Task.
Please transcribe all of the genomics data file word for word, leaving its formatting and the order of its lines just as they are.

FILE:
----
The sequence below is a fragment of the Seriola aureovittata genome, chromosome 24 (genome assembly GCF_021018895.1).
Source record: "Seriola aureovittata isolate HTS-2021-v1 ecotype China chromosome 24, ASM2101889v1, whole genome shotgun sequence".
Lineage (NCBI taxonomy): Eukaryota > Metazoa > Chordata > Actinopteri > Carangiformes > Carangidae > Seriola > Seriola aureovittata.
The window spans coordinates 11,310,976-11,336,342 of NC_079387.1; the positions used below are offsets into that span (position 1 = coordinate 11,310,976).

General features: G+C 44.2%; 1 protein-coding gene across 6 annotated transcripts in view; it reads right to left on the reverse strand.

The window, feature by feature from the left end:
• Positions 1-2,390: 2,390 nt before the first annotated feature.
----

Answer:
The sequence below is a fragment of the Seriola aureovittata genome, chromosome 24 (genome assembly GCF_021018895.1).
Source record: "Seriola aureovittata isolate HTS-2021-v1 ecotype China chromosome 24, ASM2101889v1, whole genome shotgun sequence".
Lineage (NCBI taxonomy): Eukaryota > Metazoa > Chordata > Actinopteri > Carangiformes > Carangidae > Seriola > Seriola aureovittata.
The window spans coordinates 11,310,976-11,336,342 of NC_079387.1; the positions used below are offsets into that span (position 1 = coordinate 11,310,976).

General features: G+C 44.2%; 1 protein-coding gene across 6 annotated transcripts in view; it reads right to left on the reverse strand.

The window, feature by feature from the left end:
• Positions 1-2,390: 2,390 nt before the first annotated feature.